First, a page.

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Variation of iStent Procedure Rates by State in Response to the COVID-19 Pandemic
Authors Vogel K , Rojas CN, Tanna AP, French DD
Received 30 November 2021
Accepted for publication 18 January 2022
Published 22 February 2022 Volume 2022:16 Pages 461—464
Checked for plagiarism Yes
Review by Single anonymous peer review
Peer reviewer comments 3
Editor who approved publication: Dr Scott Fraser
Kelly Vogel,1 Cole N Rojas,1 Angelo P Tanna,1 Dustin D French1– 4
1Department of Ophthalmology, Northwestern University Feinberg School of Medicine, Chicago, IL, USA; 2Department of Medical Social Science, Northwestern University Feinberg School of Medicine, Chicago, Illinois, USA; 3Center for Health Services and Outcomes Research, Northwestern University Feinberg School of Medicine, Chicago, IL, USA; 4Veterans Affairs Health Services Research and Development Service, Chicago, IL, USA
Correspondence: Dustin D French, Tel +1 813 789 9382, Fax +1 312 695 3652, Email [email protected]
Geospatial analysis is a useful tool for understanding variations in the way healthcare is delivered. A study by Welch et al showed over a two-fold difference in Medicare expenditures per beneficiary when comparing the highest spending metropolitan area, Miami, to the lowest spending metropolitan area, San Francisco.1 Geospatial variations are observed specifically in ophthalmology as well, as Kauh et al described with cataract surgery in 2016. This study demonstrated a 5-fold difference in age-standardized cataract surgeries between the highest and lowest utilization communities.2 Variations in glaucoma procedures are of particular interest, given that Medicare spending on glaucoma surgeries has increased from $52M in 2007 to $180M in 2017, which was driven mostly by increased utilization of iStent, a small drainage device placed into the trabecular meshwork through direct visualization of the anterior chamber angle.3 Unsurprisingly, iStent adoption is not an exception to geospatial variability. Large regional differences have been observed in the rate at which states incorporated iStent into clinical practice. These differences were associated with demographic factors of the individual states, including differences in gender and age distribution.4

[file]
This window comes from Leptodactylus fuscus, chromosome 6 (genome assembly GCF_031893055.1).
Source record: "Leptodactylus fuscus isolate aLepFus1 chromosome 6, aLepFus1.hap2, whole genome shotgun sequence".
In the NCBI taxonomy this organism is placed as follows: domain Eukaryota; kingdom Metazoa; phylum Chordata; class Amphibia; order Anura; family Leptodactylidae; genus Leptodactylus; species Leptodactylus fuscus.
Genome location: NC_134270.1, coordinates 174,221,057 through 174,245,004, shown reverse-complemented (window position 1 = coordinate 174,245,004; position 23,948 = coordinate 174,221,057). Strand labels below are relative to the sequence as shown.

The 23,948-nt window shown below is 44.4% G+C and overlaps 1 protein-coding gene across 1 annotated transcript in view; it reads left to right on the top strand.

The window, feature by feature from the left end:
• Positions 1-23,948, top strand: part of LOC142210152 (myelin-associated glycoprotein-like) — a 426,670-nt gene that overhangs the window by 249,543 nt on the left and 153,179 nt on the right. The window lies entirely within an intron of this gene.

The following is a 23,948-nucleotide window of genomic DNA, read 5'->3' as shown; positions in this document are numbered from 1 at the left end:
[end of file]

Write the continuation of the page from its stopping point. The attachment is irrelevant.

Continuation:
The COVID-19 pandemic changed the way ophthalmology is practiced in the United States. Even some emergent and urgent ophthalmic procedures, such as retinal detachment repair, saw decreasing rates of utilization early in the pandemic.5 In our work, we sought to better understand how the COVID-19 pandemic impacted rates of iStent use on the national and state level by utilizing the 2015 to 2020 Medicare databases and geospatial mapping technology.
Materials and Methods
Data Source and Ethics
We used a Medicare ambulatory surgical claims limited dataset for 2015 through 2020 (January 1st, 2015, to December 31st, 2020), which consists of records of procedures performed on the enrollees in each state based on the Healthcare Common Procedure Coding System for each calendar year. This study was deemed exempt from requiring IRB approval by Northwestern’s University’s IRB office (STU0007111), given the study was determined not to constitute as human subjects research. Use of the Medicare data was approved by the Centers for Medicare and Medicaid Services of the Department of Health and Human Services.
Pivot tables were created to sum iStent procedures per year on the state and national levels. The percent change in iStent procedures on a national level on a year-to-year basis between years of 2015 through 2019 was calculated, averaged, and compared to the percent change in procedures from 2019 to 2020 using a t-test.
Additionally, the percent change in iStent procedures on the state level from 2019 to 2020 was calculated. A geospatial map of the percent change in iStent procedures by state was created using ArcGIS and ArcMap version 10.3 software (Esri). SAS version 9.4 (SAS Institute Inc) was used for data calculations.